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“ed, and strove in every possi- " demanded sleep, the fear of “ ble way to prepare myself to « awaking in a miserable eterni

go to God, that I might be ty prevented the closing of « saved from his wrath. The “ my eyes, and nothing gave more I strove in this selfish

No voice of mirth, way the more anxious I was, or sound whatever was heard, 6 and no hope was given. Soon “ but what reminded me of the “I began to murmur and re “ awful day when God shall

pine, and accused God of the “ bring every work into judggreatest injustice, in requiring “ment. All self-righteousness

me to turn to him, and while “ failed me, and having no confi“I was striving with all my “ dence in God, I was left in deep “ might, as I supposed, he ap “ despondency. After a while “ peared not to regard me. I a surprising tremor seized all “ considered God as obligated to “my limbs, and death appeared

save me because I had done to have taken hold upon me.

so much for him, and finding Eternity, the word eternity, “ no relief, I wished that he “ sounded louder than any hu

might not be, and began real man voice I ever heard, and “ ly to doubt the truths of his every moment of time appear“ holy word, and to disbelieve “ ed infinitely more valuable “ his existence, for if there were « than all the wealth of the “ a God I perfectly hated him. 5 world. Not long after this an " I searched the scriptures dai u unusual calmness pervaded “ ly, hoping to find inconsisten my soul, which I thought little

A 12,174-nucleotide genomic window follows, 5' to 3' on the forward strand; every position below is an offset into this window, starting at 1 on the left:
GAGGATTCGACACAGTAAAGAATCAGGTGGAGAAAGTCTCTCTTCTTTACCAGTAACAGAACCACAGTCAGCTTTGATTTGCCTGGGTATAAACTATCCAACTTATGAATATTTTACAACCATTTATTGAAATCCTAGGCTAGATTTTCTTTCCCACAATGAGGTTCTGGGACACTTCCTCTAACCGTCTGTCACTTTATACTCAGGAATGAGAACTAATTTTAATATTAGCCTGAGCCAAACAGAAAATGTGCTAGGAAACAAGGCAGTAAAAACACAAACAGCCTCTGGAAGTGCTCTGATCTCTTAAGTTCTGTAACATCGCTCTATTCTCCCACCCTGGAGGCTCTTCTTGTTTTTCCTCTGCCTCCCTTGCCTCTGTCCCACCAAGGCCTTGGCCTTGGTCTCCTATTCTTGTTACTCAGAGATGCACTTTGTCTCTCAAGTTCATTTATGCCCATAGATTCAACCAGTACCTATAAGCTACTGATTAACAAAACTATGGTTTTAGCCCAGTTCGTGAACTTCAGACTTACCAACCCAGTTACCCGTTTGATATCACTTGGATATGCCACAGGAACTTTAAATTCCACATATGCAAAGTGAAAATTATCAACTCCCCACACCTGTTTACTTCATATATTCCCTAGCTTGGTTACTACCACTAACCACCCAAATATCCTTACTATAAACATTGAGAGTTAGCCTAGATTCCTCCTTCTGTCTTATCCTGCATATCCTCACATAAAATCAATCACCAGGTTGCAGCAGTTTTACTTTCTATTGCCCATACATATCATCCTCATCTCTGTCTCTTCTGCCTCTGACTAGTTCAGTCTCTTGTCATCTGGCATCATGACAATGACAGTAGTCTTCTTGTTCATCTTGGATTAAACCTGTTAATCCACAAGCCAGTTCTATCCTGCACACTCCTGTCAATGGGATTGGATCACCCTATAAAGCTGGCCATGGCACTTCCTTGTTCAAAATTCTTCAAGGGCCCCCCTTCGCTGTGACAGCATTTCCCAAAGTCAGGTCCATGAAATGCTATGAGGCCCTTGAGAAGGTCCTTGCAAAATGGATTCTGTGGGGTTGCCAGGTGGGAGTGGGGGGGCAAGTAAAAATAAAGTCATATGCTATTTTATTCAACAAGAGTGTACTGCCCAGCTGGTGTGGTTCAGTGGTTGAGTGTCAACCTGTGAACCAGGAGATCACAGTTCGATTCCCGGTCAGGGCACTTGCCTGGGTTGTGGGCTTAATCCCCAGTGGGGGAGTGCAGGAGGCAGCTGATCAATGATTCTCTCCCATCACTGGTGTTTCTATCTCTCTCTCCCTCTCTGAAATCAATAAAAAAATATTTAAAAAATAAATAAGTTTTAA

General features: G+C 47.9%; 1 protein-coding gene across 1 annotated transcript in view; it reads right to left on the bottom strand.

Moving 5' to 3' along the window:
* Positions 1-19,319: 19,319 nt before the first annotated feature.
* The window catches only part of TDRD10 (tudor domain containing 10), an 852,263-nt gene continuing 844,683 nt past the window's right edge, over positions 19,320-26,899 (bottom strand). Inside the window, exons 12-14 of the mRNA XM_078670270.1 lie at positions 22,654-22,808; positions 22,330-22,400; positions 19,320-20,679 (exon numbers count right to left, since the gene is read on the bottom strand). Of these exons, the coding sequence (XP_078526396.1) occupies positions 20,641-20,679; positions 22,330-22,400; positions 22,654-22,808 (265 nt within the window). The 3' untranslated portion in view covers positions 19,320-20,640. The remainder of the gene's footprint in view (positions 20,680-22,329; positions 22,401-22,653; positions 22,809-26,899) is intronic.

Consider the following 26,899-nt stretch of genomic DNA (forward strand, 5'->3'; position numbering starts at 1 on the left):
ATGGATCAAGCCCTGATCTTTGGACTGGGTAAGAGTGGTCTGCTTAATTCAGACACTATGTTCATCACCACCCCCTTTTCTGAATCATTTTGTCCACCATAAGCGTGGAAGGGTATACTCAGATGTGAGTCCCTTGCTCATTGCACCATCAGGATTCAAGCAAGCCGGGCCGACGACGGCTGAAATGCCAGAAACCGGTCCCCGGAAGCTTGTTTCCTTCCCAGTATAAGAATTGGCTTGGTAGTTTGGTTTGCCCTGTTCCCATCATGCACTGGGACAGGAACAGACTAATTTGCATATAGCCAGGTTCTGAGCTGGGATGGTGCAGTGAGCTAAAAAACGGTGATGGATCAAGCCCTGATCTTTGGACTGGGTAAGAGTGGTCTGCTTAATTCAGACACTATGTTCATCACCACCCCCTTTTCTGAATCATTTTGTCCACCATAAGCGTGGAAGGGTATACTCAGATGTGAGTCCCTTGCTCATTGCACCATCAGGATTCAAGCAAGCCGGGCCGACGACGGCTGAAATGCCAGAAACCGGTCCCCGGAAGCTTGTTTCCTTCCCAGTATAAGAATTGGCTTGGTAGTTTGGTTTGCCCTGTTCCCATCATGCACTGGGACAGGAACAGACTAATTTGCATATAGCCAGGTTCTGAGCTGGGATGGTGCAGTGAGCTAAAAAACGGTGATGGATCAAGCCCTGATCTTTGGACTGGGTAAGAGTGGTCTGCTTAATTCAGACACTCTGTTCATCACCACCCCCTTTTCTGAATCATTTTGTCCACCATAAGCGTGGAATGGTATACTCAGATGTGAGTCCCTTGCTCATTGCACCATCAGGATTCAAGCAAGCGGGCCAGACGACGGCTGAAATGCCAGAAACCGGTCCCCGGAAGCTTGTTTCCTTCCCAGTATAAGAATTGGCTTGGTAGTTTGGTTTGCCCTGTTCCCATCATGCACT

cies in them, to condemn the “ of at first, except that I was “ Bible because it was against “ freed from my awful convicme;

and while I was diligent « tions, and this sometimes griev“ ly pursuing my purpose, every “ed me, fearing I had lost all “ thing I read, and every ser conviction. Soon after hear

mon I heard, condemned me. ing the feelings of a Christian 6 Christian conversation gave “ described, I took courage, and

me the most painful sensa “thought I knew by experience 6 tions. I tried to repent, but “ what they were.

The char“ I could not feel the least sor “acter of God, and the doc

row for my innumerable sins. 6 trines of the Bible, which I “ By endeavoring to repent, I saw " could not meditate, upon bemy heart still remained

im “ fore, without hatred, especial" penitent. Altho' I knew that “ ly, those of election and free “ I hated every thing serious, grace, now appear delightful,